We have heard multiple incidents involving large corporations experiencing massive data breaches in the news but you don’t often do you hear reports about the hacking of small business. Why? Because these attacks aren’t public knowledge. Many small businesses and entrepreneurs don’t realize that their company is just as at risk for cyber-attacks as larger companies. According to a report by Verizon, 61% of data breach victims were small businesses!
Breaches at big corporations like Yahoo, Target etc make the headlines but smaller enterprises are still a target for hackers. A senior security researcher at antivirus software company ESET, Stephen Cobb, said that small businesses fall into hackers’ cybersecurity sweet spot: They have more digital assets to target than an individual consumer has but less secure than a larger enterprise.
Since small enterprises are known to be less careful about their cybersecurity, it makes them an appealing target for hackers. According to Towergate Insurance, small businesses often underestimate their risk level, with 82% of small business owners saying they’re not targets for attacks because they don’t have anything worth stealing. This laid-back attitude and lack of interest and investment into cybersecurity measures are why small businesses are easy to attack. Say, for example, there is a major data breach and the owners of this SMB are forced to pay the ransom attack to get the data back.
Why? Because such a security breach is devastating to small businesses and it could potentially put them out of business! Lastly, keep in mind that small businesses are often the key to gaining access to larger businesses with which SMBs work.
Usually, the big goal of a cyber-attack is to steal and exploit sensitive and confidential data like credit card information or a person’s credentials which leads to manipulating their identity online. This is not the exact list of potential cyber threats mainly due to the ever-evolving hacker techniques but business should be aware of the most common types.
APT: Advanced persistent threats, or APTs, are long-term targeted attacks in which hackers break into a network in multiple phases to avoid detection. Once a target network is accessed by an attacker, they operate to stay undetected while creating their foothold on the system. If a violation is identified and repaired, the attackers have already provided additional paths into the system to allow them to continue plundering information.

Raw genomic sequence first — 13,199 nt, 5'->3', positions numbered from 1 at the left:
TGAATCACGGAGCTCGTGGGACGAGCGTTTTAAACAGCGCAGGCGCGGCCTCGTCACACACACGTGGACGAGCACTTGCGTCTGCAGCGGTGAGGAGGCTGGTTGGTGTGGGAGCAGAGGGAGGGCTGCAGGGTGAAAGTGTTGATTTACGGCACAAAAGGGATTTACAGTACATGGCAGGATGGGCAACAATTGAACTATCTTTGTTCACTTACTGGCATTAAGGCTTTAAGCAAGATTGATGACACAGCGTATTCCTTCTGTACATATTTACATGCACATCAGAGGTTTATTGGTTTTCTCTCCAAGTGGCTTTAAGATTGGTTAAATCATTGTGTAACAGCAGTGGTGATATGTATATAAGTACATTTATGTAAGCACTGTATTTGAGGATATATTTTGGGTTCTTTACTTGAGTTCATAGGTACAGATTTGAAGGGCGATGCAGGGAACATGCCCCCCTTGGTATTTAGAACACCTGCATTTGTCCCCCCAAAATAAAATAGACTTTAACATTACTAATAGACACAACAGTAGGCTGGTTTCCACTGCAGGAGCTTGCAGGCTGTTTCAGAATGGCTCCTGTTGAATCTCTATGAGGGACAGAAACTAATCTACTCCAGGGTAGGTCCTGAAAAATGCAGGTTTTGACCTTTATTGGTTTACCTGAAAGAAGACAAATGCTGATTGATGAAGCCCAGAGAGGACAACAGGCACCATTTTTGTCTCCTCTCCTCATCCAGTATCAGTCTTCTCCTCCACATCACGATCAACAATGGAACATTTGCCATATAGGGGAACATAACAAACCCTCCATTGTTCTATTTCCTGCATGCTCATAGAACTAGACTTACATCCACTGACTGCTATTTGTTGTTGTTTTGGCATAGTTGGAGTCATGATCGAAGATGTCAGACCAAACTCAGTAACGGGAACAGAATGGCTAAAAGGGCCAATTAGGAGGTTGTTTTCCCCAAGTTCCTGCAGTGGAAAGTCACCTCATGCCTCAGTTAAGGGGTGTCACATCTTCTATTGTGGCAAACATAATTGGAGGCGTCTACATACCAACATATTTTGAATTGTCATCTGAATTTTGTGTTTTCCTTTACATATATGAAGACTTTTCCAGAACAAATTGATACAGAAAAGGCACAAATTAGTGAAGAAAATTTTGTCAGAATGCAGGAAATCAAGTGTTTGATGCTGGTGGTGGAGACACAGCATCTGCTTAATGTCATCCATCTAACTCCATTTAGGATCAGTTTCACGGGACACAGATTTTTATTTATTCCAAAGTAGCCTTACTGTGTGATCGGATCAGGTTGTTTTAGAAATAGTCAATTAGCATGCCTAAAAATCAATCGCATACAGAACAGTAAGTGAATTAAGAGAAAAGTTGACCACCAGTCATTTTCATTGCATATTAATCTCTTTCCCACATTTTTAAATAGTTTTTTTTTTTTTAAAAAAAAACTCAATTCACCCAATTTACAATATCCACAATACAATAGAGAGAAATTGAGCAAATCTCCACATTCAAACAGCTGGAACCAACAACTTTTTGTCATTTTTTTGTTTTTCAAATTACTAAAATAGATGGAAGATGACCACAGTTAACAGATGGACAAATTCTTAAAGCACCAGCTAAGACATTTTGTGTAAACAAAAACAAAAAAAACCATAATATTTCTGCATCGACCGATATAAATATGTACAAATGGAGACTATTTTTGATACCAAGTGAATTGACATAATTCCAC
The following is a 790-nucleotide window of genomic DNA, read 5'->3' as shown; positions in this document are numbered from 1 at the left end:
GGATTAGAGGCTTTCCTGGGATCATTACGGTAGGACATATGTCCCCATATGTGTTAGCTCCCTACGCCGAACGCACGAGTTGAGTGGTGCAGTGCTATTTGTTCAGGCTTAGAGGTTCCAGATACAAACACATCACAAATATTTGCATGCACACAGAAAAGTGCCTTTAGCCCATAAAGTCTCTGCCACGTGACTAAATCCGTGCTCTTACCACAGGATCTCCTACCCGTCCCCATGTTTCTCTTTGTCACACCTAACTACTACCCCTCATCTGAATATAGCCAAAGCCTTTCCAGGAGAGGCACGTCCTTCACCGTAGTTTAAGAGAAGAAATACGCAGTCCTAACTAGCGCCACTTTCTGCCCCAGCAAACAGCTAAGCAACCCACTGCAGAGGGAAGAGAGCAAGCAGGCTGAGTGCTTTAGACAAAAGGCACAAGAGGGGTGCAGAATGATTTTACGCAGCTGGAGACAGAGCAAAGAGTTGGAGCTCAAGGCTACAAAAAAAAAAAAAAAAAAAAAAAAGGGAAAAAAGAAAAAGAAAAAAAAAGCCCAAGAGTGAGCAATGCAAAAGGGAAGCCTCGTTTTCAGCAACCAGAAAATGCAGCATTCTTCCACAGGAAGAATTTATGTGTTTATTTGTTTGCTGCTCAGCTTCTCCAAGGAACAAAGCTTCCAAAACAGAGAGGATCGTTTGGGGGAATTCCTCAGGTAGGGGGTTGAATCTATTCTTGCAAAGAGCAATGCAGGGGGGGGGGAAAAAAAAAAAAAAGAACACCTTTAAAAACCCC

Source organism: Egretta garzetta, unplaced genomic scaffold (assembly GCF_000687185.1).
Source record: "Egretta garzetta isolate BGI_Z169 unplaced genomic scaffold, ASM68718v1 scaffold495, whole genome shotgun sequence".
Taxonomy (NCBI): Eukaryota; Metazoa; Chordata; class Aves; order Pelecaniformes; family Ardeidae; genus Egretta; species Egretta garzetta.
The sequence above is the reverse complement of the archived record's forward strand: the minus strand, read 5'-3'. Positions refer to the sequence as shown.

DDoS: An acronym for distributed denial of service, DDoS attacks occur when a server is intentionally overloaded with requests until it shuts down the target’s website or network system.
Inside attack: This is when someone with administrative privileges, generally within the organisation, is deliberately misusing their credentials to obtain access to private data about the business. In particular, former staff pose a danger if they leave the business on bad terms. Your business should have a policy in place to revoke all company data access instantly upon the termination of an employee.
Malware: This umbrella term is short for “malicious software” and covers any program introduced into the target’s computer with the intent to cause damage or gain unauthorized access. Malware types include viruses, worms, trojans, spyware and ransomware and knowing this is essential to choose which kind of cybersecurity software you need.
Password attacks: There are 3 main types of password attacks: a brute-force attack, which involves guessing at passwords until the hacker gets in; a dictionary attack, which uses a program to try different combinations of dictionary words; and key logging, which tracks a user’s keystrokes, including login IDs and passwords.
Phishing: Perhaps the most frequently used type of cyber theft, phishing includes gathering delicate data such as login credentials and credit card data through a website that looks legitimate (but actually fraudulent), often sent in an email to unsuspecting people. Spear phishing, a sophisticated form of such an assault, needs an in-depth understanding of particular people and social engineering in order to gain their trust and penetrate the network.
Ransomware: Ransomware is a type of malware that infects your machine and demands a ransom. Typically, Ransomware either locks you out of your computer and demands payment in return for access or threatens to post personal data if you do not pay the given amount. Ransomware is one of the fastest-growing kinds of safety breaches.
Zero-day attack: Zero-day attacks are unknown faults and exploits in software and systems found by attackers before the problem becomes known to developers and security executives. For months, even years, these exploits can go undetected until they are found and repaired.
Installing Antivirus software is the most common and will defend against most types of malware. Firewalls, which can be implemented using hardware or software, provide an additional security layer by stopping an unauthorized user from accessing a computer or network.
The first is a data backup solution so any data that is damaged or lost during an infringement can be readily retrieved from an alternative place. The second is encryption software to protect vulnerable data such as staff documents, client/customer information and accounts. The third solution is two-step authentication or password-security software for a business’s internal programs to reduce the likelihood of password cracking.
Ultimately, having a safety-first mentality is the best thing you can do for your company. Small businesses are not supposed to be excluded because of their size from falling victim to a violation.
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